(b) The seniority of the officers in Group `B' feeder categories of service for eligibility for promotion to Group `A' shall be determined on the basis of their regular length of service in their respective Group `B' categories, subject to the condition that the inter se seniority in each feeder category of service shall be maintained.

3.1 The question of determining the seniority of the Group `B' Officers of the different feeder cadres in the quota for promotion to the grade of Assistant Collector/Senior Superintendent Group `A' has been the subject-matter of dispute in a number of cases, and thus, unfortunately, remained unresolved so far. There have been claims and counter- claims by the officers of the different feeder cadres. Even at present, this dispute is the subject-matter of a number of writ petitions, inter alia before the Hon'ble Supreme Court.

3.2 Careful thought has once again been given to find a just and fair solution with a view to resolving this long outstanding dispute taking into account the reasonable prospects of promotion of officers of different feeder cadres. It is expected and hoped that, given the goodwill and a sense of reason on the part of all the concerned parties, it should be possible to find a solution which is just and fair to find a solution from both the streams - namely Customs and Central Excise.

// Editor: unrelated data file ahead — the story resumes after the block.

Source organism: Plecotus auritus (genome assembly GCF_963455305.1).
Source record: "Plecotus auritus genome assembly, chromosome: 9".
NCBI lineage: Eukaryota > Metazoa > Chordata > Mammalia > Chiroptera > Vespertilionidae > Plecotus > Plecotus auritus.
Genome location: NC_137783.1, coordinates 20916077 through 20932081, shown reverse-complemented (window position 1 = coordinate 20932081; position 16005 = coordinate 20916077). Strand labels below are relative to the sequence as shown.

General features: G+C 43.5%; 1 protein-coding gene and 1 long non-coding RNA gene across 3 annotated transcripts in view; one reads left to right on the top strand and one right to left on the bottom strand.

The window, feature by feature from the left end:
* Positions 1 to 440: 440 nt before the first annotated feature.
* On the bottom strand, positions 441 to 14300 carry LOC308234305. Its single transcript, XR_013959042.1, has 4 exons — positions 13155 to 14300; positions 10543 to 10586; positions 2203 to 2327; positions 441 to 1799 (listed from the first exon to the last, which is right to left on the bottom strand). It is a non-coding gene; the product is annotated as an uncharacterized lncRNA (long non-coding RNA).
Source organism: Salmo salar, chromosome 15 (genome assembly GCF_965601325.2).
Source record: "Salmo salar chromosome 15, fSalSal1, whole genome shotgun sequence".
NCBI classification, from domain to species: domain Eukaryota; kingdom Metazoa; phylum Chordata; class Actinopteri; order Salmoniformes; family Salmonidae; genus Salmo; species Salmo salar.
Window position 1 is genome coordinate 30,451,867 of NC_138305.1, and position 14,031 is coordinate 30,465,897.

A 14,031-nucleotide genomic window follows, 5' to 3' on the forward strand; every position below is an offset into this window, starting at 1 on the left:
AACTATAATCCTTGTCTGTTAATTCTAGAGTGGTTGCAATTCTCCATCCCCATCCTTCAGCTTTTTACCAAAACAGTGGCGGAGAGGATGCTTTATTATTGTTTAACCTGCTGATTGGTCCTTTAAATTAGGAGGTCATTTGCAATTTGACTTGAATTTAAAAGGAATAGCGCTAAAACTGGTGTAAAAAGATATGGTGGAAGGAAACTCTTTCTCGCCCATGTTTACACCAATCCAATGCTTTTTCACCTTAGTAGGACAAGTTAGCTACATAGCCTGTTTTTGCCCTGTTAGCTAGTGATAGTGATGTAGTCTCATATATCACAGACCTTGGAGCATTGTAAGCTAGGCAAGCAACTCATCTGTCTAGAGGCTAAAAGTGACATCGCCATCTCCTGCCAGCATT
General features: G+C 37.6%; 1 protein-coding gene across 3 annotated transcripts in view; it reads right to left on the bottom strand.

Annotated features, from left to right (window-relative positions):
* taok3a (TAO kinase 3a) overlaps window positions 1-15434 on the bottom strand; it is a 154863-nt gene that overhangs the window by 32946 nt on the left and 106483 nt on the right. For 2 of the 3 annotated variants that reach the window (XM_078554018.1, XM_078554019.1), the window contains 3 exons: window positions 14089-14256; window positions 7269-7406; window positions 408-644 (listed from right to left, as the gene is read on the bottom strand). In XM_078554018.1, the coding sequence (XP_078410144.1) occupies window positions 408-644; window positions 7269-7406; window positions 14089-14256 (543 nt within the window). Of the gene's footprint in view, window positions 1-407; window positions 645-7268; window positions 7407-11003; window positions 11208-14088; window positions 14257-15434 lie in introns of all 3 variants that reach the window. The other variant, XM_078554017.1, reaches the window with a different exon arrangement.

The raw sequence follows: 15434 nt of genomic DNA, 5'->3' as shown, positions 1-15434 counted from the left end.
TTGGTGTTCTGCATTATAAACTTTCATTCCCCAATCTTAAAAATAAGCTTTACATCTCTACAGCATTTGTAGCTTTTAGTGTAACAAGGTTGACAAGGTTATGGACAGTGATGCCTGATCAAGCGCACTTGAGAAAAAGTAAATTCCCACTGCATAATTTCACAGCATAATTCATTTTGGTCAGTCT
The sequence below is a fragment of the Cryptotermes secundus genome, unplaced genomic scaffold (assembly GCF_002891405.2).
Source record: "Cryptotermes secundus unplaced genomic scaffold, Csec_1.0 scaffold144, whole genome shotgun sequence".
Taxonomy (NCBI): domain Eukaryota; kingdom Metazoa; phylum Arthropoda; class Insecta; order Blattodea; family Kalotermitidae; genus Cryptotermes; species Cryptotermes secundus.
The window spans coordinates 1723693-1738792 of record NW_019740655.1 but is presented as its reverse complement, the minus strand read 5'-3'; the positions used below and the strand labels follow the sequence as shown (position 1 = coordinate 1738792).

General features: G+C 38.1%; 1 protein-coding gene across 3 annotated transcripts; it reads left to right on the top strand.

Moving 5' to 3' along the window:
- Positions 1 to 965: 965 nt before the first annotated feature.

4. With this object in view, the Board have taken stock of the nature of Group `A' entry grade posts (Senior Superintendents/Assistant Collectors) which are the subject-matter of dispute. For this purpose, the total number of posts in the entry grade of Group `A' Service have been divided as (i) Central Excise posts and (ii) Customs posts, on the basis of functions which each post is required to perform. Posts required to perform wholly or predominantly functions under the Central Excise posts. Similarly posts required to perform wholly or predominantly functions under the Customs Act have been treated as Customs posts. The ratio so arrived at has been applied for dividing the common posts in the Directorates and CEGAT. This calculation gives the ratio of 65:36 as between Central Excise and Customs posts. Since the posts and persons manning them cannot be divided into fractions, the figures have been rounded to 67:33 so as to give the workable ratio of 2:1.